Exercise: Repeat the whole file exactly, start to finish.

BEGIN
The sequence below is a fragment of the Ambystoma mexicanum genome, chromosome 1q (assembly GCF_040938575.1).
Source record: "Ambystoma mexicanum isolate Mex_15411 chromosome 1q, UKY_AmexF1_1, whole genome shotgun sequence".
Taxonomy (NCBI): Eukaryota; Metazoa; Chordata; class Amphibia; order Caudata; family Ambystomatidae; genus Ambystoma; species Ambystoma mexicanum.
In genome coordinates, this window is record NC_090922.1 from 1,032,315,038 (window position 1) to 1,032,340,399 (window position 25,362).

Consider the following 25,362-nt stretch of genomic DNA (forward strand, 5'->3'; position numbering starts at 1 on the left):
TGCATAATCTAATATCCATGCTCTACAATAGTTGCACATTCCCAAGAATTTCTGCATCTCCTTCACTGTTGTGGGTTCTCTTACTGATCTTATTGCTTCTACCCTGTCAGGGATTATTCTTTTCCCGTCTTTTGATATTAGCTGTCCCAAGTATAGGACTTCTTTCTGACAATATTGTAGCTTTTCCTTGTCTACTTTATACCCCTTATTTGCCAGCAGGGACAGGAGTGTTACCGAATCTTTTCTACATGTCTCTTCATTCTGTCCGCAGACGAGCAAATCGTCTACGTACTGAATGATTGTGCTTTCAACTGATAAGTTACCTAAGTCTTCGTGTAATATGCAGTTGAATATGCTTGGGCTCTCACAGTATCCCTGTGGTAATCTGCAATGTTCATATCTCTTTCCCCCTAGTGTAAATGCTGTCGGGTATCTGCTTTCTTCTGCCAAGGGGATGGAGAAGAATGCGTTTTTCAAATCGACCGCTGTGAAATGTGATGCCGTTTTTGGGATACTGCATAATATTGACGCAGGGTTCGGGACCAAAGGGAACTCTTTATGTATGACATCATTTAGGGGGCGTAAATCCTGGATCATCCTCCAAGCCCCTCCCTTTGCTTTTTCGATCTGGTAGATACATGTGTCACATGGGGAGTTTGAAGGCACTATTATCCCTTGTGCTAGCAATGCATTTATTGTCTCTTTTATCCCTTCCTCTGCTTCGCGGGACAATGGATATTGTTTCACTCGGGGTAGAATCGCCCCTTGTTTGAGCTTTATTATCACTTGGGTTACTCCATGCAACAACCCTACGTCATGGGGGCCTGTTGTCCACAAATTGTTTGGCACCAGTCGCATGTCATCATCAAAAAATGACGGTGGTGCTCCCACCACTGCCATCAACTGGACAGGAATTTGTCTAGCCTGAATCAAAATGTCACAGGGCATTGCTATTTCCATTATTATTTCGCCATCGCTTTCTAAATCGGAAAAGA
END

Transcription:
The sequence below is a fragment of the Ambystoma mexicanum genome, chromosome 1q (assembly GCF_040938575.1).
Source record: "Ambystoma mexicanum isolate Mex_15411 chromosome 1q, UKY_AmexF1_1, whole genome shotgun sequence".
Taxonomy (NCBI): Eukaryota; Metazoa; Chordata; class Amphibia; order Caudata; family Ambystomatidae; genus Ambystoma; species Ambystoma mexicanum.
In genome coordinates, this window is record NC_090922.1 from 1,032,315,038 (window position 1) to 1,032,340,399 (window position 25,362).

Consider the following 25,362-nt stretch of genomic DNA (forward strand, 5'->3'; position numbering starts at 1 on the left):
TGCATAATCTAATATCCATGCTCTACAATAGTTGCACATTCCCAAGAATTTCTGCATCTCCTTCACTGTTGTGGGTTCTCTTACTGATCTTATTGCTTCTACCCTGTCAGGGATTATTCTTTTCCCGTCTTTTGATATTAGCTGTCCCAAGTATAGGACTTCTTTCTGACAATATTGTAGCTTTTCCTTGTCTACTTTATACCCCTTATTTGCCAGCAGGGACAGGAGTGTTACCGAATCTTTTCTACATGTCTCTTCATTCTGTCCGCAGACGAGCAAATCGTCTACGTACTGAATGATTGTGCTTTCAACTGATAAGTTACCTAAGTCTTCGTGTAATATGCAGTTGAATATGCTTGGGCTCTCACAGTATCCCTGTGGTAATCTGCAATGTTCATATCTCTTTCCCCCTAGTGTAAATGCTGTCGGGTATCTGCTTTCTTCTGCCAAGGGGATGGAGAAGAATGCGTTTTTCAAATCGACCGCTGTGAAATGTGATGCCGTTTTTGGGATACTGCATAATATTGACGCAGGGTTCGGGACCAAAGGGAACTCTTTATGTATGACATCATTTAGGGGGCGTAAATCCTGGATCATCCTCCAAGCCCCTCCCTTTGCTTTTTCGATCTGGTAGATACATGTGTCACATGGGGAGTTTGAAGGCACTATTATCCCTTGTGCTAGCAATGCATTTATTGTCTCTTTTATCCCTTCCTCTGCTTCGCGGGACAATGGATATTGTTTCACTCGGGGTAGAATCGCCCCTTGTTTGAGCTTTATTATCACTTGGGTTACTCCATGCAACAACCCTACGTCATGGGGGCCTGTTGTCCACAAATTGTTTGGCACCAGTCGCATGTCATCATCAAAAAATGACGGTGGTGCTCCCACCACTGCCATCAACTGGACAGGAATTTGTCTAGCCTGAATCAAAATGTCACAGGGCATTGCTATTTCCATTATTATTTCGCCATCGCTTTCTAAATCGGAAAAGA